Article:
Study finds elevated levels of cobalt and chromium in offspring of patients with metal-on-metal hip implants
Hip replacement patients with metal-on-metal (MoM) implants (both the socket and hip ball are metal) pass metal ions to their infants during pregnancy, according to a new study presented today at the 2010 Annual Meeting of the American Academy of Orthopaedic Surgeons (AAOS). Data showed there is a correlation between cobalt and chromium levels in the mother and those in her infant at the time of delivery.
"Although the affects of metal ions in maternal and fetal subjects are unknown, the fact that the placenta is not a complete barrier to the transport of these metals is noteworthy," said Joshua J. Jacobs, MD, Professor and Chairman of Orthopaedic Surgery at Rush University Medical Center in Chicago. "As metal-on-metal implants increase in popularity and use, especially among young, active patients, women of child-bearing age and their doctors should be aware of these findings when considering their hip replacement implant options."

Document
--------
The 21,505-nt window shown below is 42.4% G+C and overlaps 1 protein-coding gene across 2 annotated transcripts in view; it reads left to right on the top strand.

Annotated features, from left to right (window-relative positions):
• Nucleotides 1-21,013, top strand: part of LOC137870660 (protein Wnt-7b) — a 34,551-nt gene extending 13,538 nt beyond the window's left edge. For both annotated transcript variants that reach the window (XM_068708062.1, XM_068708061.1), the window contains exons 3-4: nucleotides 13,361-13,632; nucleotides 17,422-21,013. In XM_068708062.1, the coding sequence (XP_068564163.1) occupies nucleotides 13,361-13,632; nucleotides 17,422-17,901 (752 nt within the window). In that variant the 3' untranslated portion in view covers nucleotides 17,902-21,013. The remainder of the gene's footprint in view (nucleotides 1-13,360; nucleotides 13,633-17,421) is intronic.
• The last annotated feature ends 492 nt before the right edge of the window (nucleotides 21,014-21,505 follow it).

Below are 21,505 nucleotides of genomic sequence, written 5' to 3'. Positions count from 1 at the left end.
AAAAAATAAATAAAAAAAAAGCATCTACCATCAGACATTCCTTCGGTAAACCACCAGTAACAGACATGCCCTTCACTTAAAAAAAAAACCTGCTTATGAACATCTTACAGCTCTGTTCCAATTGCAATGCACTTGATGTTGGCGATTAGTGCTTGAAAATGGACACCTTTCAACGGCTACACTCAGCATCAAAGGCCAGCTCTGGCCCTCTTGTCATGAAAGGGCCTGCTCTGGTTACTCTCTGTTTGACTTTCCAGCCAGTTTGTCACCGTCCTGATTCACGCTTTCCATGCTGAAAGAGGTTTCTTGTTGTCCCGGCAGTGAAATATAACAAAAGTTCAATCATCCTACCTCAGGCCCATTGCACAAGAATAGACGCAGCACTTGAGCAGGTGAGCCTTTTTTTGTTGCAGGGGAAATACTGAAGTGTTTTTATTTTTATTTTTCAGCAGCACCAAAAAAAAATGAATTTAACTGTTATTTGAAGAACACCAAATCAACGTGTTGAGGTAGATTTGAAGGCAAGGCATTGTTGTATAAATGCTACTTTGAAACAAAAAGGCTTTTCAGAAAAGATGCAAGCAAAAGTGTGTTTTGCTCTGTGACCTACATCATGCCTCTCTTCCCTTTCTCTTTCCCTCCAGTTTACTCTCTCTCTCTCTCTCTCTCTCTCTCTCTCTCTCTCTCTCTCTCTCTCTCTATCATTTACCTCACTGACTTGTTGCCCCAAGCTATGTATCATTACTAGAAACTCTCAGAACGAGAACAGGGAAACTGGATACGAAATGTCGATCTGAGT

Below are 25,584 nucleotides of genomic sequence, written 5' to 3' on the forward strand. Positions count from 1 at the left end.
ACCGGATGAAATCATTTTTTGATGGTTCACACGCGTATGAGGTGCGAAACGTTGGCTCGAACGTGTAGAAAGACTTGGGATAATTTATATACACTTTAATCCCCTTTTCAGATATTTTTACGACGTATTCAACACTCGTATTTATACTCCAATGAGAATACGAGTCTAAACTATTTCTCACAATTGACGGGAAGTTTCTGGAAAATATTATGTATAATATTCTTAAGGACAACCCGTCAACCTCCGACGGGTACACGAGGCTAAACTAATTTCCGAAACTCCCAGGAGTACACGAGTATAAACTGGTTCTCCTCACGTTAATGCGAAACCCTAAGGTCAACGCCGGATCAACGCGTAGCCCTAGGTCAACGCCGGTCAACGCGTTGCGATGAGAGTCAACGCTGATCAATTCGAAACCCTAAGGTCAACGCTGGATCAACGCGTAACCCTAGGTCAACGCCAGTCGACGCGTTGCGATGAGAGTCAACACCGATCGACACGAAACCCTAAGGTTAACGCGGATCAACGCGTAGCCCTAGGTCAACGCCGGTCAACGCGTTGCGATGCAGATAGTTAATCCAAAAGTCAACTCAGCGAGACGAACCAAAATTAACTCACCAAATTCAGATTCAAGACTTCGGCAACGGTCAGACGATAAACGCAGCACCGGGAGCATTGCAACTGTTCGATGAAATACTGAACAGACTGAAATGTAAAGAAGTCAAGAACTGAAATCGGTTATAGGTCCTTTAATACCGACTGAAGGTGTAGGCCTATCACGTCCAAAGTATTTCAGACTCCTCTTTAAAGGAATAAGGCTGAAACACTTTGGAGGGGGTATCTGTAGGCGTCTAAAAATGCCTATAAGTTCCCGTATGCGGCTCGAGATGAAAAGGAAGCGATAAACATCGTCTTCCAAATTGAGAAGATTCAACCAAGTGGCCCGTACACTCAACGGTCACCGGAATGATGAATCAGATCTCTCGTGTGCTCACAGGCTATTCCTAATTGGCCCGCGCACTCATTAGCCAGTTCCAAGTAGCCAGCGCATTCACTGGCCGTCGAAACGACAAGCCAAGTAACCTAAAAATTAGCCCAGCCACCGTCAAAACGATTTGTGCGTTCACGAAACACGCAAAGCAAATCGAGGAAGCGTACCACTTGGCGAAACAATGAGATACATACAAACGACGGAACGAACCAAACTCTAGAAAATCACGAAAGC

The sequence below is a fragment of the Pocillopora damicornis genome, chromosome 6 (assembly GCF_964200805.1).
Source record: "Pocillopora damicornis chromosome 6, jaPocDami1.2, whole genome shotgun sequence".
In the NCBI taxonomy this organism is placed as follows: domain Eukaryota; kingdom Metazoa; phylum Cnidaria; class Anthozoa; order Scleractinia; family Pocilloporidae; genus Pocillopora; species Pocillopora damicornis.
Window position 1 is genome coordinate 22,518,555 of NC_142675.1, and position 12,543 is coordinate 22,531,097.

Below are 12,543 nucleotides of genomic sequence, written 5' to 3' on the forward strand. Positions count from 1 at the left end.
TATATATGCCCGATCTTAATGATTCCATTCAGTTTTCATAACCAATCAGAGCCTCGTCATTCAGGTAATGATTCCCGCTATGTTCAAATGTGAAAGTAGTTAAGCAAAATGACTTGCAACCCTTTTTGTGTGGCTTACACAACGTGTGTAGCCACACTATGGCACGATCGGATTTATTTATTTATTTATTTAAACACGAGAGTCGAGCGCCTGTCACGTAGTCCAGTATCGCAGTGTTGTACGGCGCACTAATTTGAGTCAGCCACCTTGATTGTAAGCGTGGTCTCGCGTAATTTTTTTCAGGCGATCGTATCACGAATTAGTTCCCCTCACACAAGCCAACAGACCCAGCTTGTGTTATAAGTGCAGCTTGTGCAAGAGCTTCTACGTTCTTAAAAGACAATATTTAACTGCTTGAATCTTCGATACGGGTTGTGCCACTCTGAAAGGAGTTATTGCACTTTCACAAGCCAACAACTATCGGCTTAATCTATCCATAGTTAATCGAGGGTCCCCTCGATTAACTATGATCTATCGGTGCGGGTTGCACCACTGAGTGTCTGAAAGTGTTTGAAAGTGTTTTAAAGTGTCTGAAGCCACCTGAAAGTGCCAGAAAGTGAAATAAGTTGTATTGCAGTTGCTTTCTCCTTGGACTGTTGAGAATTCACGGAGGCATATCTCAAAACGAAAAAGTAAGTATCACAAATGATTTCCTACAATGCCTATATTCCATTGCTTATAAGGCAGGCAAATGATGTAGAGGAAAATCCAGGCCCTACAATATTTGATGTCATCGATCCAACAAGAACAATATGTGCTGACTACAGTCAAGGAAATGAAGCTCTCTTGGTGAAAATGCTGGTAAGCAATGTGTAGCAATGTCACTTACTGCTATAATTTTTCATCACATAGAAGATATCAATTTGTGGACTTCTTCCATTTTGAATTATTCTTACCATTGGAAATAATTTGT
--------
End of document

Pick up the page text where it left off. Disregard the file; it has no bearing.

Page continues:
Researchers evaluated three patients who had either a unilateral (only on one hip) MoM primary total hip arthroplasty or unilateral MoM hip resurfacing joint replacement and no other metal implant in the body. The implant group's metal ion levels were compared within the group, between mothers and their infants, and to those of a Control Group comprising seven women of child-bearing age (mean age of about 32 years) who did not have any metal implants and their infants.
For all subjects, maternal and umbilical cord blood was obtained at the time of delivery and tested for blood serum concentrations of titanium, nickel, cobalt and chromium using inductively coupled plasma mass spectrometry (ICP-MS), a highly sensitive technique that can detect trace amounts of metals in biological samples.
The data found: